Can your coffee habit help you live longer?

Mallika Marshall, MD
Mallika Marshall, MD, Contributing Editor

Whether they take it hot or cold, black or “regular,” many people say they can’t live without it: Coffee. The dark, seductive beverage that has become a staple in the American diet. But when did we become so obsessed with coffee, and is our obsession, in fact, bad for us?

Researchers have some eye-opening answers.

The origins of coffee are unclear. One legend traces it back centuries ago to the forests of Ethiopia, where a goat herder discovered that his animals were energized after eating the red berries of the coffee bush. But wherever it started from, coffee’s popularity soon spread around the globe and eventually reached Europe and the “New World” by the 17th century.

Although tea was initially the beverage of choice for the American colonists, coffee eventually replaced it after the revolt against the taxation of tea by King George III, which culminated in the Boston Tea Party in December 1773. According to the National Coffee Association, Thomas Jefferson reportedly once described coffee as “the favorite drink of the civilized world.”

In modern times, a cup (or more) of brew has become a daily ritual in the US — with meals, at the office, in coffee shops, and at home. It’s available in every possible size and flavor combination, both with caffeine and without. But for years, experts have debated whether coffee promotes health or threatens it.

In search of coffee’s effects on health

Coffee contains antioxidants, which can help protect cells from damage. In some studies, coffee has been shown to have a protective effect against some cancers, as well as  chronic diseases like type 2 diabetes, Alzheimer’s, Parkinson’s, and gout. The caffeine in coffee is a stimulant and may help with mental alertness and fatigue.

However, too much coffee can make you jittery, lead to sleep problems, give you headaches, raise your blood pressure, and trigger heart arrhythmias, and it may even promote bone loss.  But is coffee really dangerous? Are coffee lovers putting their lives on the line when they reach for that next cup of java?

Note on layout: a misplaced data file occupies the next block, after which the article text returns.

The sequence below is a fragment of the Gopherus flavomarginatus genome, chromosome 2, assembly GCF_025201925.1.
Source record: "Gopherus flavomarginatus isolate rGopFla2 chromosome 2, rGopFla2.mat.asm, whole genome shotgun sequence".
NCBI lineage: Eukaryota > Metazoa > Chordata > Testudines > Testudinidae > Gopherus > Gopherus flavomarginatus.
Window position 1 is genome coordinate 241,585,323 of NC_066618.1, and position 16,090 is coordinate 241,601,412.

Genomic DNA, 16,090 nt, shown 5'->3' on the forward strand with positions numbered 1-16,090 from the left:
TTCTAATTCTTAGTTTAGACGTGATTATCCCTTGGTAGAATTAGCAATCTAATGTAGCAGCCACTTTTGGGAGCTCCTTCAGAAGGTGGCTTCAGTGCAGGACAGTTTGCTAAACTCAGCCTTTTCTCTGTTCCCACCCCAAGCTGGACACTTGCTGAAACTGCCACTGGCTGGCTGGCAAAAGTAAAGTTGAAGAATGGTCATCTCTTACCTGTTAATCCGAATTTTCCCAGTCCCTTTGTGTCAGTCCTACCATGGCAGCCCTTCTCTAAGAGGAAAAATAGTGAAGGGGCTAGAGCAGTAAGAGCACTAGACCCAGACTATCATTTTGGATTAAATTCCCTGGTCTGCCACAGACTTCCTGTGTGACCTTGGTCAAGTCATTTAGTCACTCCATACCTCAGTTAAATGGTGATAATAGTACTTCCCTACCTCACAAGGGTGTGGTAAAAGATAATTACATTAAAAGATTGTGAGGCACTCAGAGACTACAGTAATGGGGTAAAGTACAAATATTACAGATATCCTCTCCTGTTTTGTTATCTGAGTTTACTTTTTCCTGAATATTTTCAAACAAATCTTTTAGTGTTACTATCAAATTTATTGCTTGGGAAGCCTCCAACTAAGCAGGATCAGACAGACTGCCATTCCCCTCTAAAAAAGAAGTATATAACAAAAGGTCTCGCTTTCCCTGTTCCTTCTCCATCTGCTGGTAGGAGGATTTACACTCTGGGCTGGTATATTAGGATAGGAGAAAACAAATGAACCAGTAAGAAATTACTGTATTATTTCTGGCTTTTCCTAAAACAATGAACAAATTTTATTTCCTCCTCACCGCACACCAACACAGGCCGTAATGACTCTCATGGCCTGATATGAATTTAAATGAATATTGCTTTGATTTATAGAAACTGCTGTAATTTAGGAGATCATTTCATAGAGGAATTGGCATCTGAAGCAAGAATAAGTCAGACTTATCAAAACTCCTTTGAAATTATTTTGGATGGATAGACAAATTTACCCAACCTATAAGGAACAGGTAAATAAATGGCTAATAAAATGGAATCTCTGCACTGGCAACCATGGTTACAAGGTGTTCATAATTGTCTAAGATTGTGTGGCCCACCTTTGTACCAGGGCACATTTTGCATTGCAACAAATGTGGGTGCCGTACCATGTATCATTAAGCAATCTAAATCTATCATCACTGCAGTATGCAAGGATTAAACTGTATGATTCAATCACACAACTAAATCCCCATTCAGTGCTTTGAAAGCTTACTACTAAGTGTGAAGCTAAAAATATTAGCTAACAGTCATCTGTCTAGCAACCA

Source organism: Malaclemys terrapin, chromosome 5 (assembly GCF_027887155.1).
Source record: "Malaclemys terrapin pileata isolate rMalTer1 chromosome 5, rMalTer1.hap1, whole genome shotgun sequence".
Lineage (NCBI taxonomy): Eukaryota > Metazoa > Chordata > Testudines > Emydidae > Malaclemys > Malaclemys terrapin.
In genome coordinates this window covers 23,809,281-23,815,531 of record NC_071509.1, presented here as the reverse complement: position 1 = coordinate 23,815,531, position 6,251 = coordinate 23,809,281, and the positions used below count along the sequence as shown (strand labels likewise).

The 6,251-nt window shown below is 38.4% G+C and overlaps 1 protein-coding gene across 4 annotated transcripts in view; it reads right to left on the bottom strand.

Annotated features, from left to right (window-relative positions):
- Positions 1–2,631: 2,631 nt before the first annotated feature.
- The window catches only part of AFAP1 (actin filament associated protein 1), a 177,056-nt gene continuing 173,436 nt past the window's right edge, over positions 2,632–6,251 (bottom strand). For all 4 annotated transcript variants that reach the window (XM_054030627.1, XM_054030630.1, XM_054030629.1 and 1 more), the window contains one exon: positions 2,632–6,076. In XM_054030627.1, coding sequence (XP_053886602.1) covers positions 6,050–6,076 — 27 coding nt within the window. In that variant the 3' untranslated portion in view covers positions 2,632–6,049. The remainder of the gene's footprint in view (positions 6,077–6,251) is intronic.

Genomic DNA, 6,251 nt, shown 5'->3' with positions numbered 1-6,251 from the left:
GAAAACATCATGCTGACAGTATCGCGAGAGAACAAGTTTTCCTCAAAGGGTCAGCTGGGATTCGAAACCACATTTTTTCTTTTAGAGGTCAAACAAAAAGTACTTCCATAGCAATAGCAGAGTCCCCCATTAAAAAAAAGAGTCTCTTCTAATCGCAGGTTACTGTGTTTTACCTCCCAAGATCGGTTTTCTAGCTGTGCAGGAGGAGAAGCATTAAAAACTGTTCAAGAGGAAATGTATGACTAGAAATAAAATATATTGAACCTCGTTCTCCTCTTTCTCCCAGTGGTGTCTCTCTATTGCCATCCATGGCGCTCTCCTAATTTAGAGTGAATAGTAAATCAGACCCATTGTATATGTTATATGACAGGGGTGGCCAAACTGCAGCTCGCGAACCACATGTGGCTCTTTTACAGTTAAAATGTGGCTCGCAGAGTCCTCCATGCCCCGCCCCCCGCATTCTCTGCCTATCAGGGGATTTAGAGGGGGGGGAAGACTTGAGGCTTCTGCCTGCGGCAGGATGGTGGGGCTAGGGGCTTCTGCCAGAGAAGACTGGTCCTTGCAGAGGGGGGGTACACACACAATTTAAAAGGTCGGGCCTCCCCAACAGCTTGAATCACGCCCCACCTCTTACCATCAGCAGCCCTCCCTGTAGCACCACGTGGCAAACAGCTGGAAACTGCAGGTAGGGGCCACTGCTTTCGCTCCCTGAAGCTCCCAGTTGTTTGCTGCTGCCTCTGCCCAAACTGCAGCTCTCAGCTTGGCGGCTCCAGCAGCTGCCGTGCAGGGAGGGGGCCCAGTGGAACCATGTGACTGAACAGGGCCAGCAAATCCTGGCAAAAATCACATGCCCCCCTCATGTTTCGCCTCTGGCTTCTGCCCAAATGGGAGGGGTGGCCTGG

To investigate this further, scientists at the Harvard T.H. Chan School of Public Health looked at data from three ongoing studies involving almost 300,000 men and women for up to 30 years. The results of their research were recently published in the journal Circulation.

They found that moderate coffee consumption was actually associated with a lower risk of overall mortality, as well as a lower risk of death from heart and neurological diseases. Both caffeinated and decaffeinated coffee had a protective effect, suggesting that something other than caffeine is at play — perhaps those antioxidants. Heavier coffee drinking did not seem to further decrease the risk of death beyond that of moderate consumption, but it did not seem to increase the risk, either.

In the end, the researchers concluded, “Coffee consumption can be incorporated into a healthy lifestyle.”  Great news for the millions of Americans who need only be “dying” for coffee in the most metaphorical sense — and can happily live for it.



    I don’t think so, but it rarely helps pregnant womens..

  2. Jonathan Morgan

    I’m afraid our overall risk of mortality is still 100%, no matter if you drink coffee or not.

  3. CampusCoffee

    If only there were a way to get coffee delivered to your office, home, or to the college campus you are living/working on.


    Thank you for bringing on this topic.

  5. Joint Clinic

    this is great.

  6. Hilos Tensores Clinicas Vicario

    The coffee may improve the energy levels and make you more intelligently the coffee may help people to feel less tired and increase energy levels. This is because it contains a stimulant called caffeine , which is in fact the psychoactive substance most consumed in the world. After drinking coffee , the caffeine is absorbed into the blood circulation . From there, it moves to the brain .
    In the brain, caffeine blocks a neurotransmitter inhibitor called adenosine. When this occurs , IN FACT , the quantity of other neurotransmitters such as noradrenaline and dopamine increases leading to a discharge of neurons. Several clinical trials controlled on humans show that the coffee improves various aspects of brain function .

  7. Dr. Mallika Marshall

    We asked the researchers and they said, “Typically we define moderate coffee drinking as 3-5 cups (8 oz per cup) a day.”

  8. Negatu tefera

    I am convinced that almost anything we do in life, is fine if we do it in moderation in cluding drinking coffee or alcoholic beverages and consuming dairy products. Let’s not be obsessed with any.

  9. Sheetal

    How much ounces per day is recommended for coffee lovers for healthy diet?



  11. Jing Jing

    It reduces my concerns as I am a coffee lover.


  12. Naomi

    How much is “moderate”?

  13. Bryan, PA-C

    Do the benefits of coffee outweigh it’s effect on lower esophageal sphincter tone and subsequent gastric acid reflux and Barrett’s esophagus, etc? Osteoporosis risk related to decreased calcium uptake in the intestines when coffee is in the stomach?

  14. CLAIRE

    I heard that coffee “increases” cholesterol. Is that true? Is there research on this issue?

  15. John Hale

    A medium Black coffee , once a day is good for the heart & soul .